Washington state GOP Chairman Susan Hutchison drew national attention for trying to deflect Trump’s vulgar sexual boasts by tweeting that Trump “was a Democrat” when he made the 2005 remarks caught on video — and had been “channeling” Bill Clinton.

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Prominent Republicans in Washington state reacted to Donald Trump’s latest controversy with comments that mostly condemned the GOP presidential nominee, but stopped short of calling for him to quit the ticket.

U.S. Rep. Dave Reichert, R-Auburn, had previously said he wouldn’t endorse Trump. On Saturday, Reichert said, “unfortunately with these comments Donald Trump has lost my vote.”

State GOP Chairman Susan Hutchison drew national attention for her attempt to deflect Trump’s vulgar sexual boasts by claiming on Twitter that Trump “was a Democrat” when he made the 2005 remarks caught on video, and had been “channeling” Bill Clinton.

Trump was registered to vote in New York as a Democrat in 2001. He switched the affiliation to Republican in 2009, according to voter records detailed by the fact-checking organization PolitiFact. However, in a Fox News interview in 2005, Trump said he voted for Republican George W. Bush in the presidential race the previous year.

“Certainly no one can justify what he said,” Hutchison said in an interview with KIRO TV. “But I also think we need perspective.”

Some Republicans and conservatives were aghast at Hutchison’s spin, saying Trump’s past political affiliations were not the point.

Todd Herman, a conservative talk show host on AM 770 KTTH, tweeted that Hutchison “has put ­@WAGOP on the record. It’s okay to grab a woman by her privates if you later pretend to be a Republican.”

He added: “Resign, now.”

Hutchison’s comments Friday were not the first time she made national headlines regarding Trump. The former Seattle television news anchor did so in July, too, after confronting Texas Sen. Ted Cruz at the 2016 Republican National Convention for failing to endorse Trump.

Former state GOP Chairman Chris Vance said that the Clintons were beside the point and the actions Trump described amounted to sexual assault.

“And for those who point out the behavior of the Clintons, I would remind them that once upon a time Republicans believed that character matters and such misconduct disqualifies one from holding the nation’s highest office,” said Vance, who is running for U.S. Senate and declared months ago he would never support Trump.

Trump’s lewd comments, first published by The Washington Post, feature bragging in vulgar language about kissing, groping and attempting to have sex with women. “When you’re a star, they let you do it,” he says in the recording, picked up by a live microphone while talking with a host of “Access Hollywood.”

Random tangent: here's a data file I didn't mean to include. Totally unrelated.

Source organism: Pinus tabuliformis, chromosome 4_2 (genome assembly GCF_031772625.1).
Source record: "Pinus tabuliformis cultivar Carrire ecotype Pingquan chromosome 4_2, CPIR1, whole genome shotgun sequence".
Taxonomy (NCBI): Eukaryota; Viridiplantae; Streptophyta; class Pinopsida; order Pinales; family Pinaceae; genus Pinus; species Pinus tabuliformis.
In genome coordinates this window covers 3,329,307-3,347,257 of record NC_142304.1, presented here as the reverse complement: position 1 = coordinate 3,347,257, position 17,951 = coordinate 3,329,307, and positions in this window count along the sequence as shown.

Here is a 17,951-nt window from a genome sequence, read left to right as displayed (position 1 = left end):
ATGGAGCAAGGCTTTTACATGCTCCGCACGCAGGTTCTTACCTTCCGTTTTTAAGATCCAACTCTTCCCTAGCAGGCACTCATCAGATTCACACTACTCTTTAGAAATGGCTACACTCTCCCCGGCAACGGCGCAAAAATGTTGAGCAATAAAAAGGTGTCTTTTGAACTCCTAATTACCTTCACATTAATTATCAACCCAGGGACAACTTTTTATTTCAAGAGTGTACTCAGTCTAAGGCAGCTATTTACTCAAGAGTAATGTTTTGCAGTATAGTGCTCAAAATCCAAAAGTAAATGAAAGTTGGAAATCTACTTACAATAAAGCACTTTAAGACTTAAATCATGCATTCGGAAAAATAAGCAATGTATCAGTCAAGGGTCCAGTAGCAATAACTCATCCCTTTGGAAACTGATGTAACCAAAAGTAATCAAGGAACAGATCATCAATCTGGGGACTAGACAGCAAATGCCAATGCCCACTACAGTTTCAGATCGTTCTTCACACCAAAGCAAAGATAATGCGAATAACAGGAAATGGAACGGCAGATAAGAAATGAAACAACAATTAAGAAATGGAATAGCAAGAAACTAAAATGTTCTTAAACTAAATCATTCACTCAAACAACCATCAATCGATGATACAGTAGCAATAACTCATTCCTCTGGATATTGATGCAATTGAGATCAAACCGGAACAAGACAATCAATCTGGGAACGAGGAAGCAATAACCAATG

Saying he was “appalled” by Trump’s comments, former King County Sheriff Reichert said he put his life on the line to protect women from sexual violence and abuse. “The actions described in that video are absolutely reprehensible,” he said in a statement.

Spokane’s Cathy McMorris Rodgers, the highest-ranking Republican woman in Congress rebuked Trump for the profane comments.

“It is never appropriate to condone unwanted sexual advances or violence against women,” McMorris Rodgers, the No. 4 House Republican, said in a prepared statement Friday evening. “Mr. Trump must realize that it has no place in public or private conversations.”

McMorris Rodgers offered a tepid endorsement of Trump before Washington’s May primary, adding at the time that she “won’t be shy” about criticizing him.

She had previously criticized Trump in March for his long history of degrading remarks toward women.

McMorris Rodgers did not join a number of congressional Republicans calling for Trump to drop his candidacy, including Alaska Senators Lisa Murkowski and Dan Sullivan, Idaho Sen. Mike Crapo and Utah Sen. Mike Lee.

It’s too late in Washington state to take Trump off the ballot, even if he quit the race. Ballots have already been printed, and some 76,000 ballots were mailed weeks ago to overseas and military voters, said Secretary of State Kim Wyman.

Wyman, a Republican up for re-election, called Trump’s crude statements “indefensible and offensive.” She also said, “No one — woman or man — should ever be discussed in such a demeaning way.”

But as the state’s top elections official she said her goal has been to remain neutral in the presidential race to instill confidence in the ballot-counting process. “So I’m not going to weigh in on who I’m voting for, who I’m endorsing,” she said in a Saturday interview.

Before the videotape controversy, other GOP figures in the state have distanced themselves from Trump. Gubernatorial candidate Bill Bryant has said he isn’t voting for Trump; ditto for former U.S. Sen. Slade Gorton and former Attorney General Rob McKenna, who called Trump “an opportunist and a demagogue.”

King County Republican Party Chairman Lori Sotelo criticized Trump but did not denounce his candidacy.

“I agree with RNC Chairman Reince Priebus when he said no woman should ever be talked about in such a manner. Ever. Such remarks are unacceptable and do not represent the character of the Republican Party,” Sotelo said in a statement.

Democrats didn’t hesitate to turn the lash on Republicans. “Susan Hutchison is the number-one Trump supporter in the nation over the last 24 hours,” said state Senate Democratic Leader Sharon Nelson, calling Hutchison an “embarrassment to our state and her party.”

In a late-night apology Friday, Trump said the profane comments “don’t reflect” the man he is today. But he, too, cited the Clintons, saying the former president “has actually abused women” and that Hillary has “bullied, attacked, shamed and intimidated his victims.”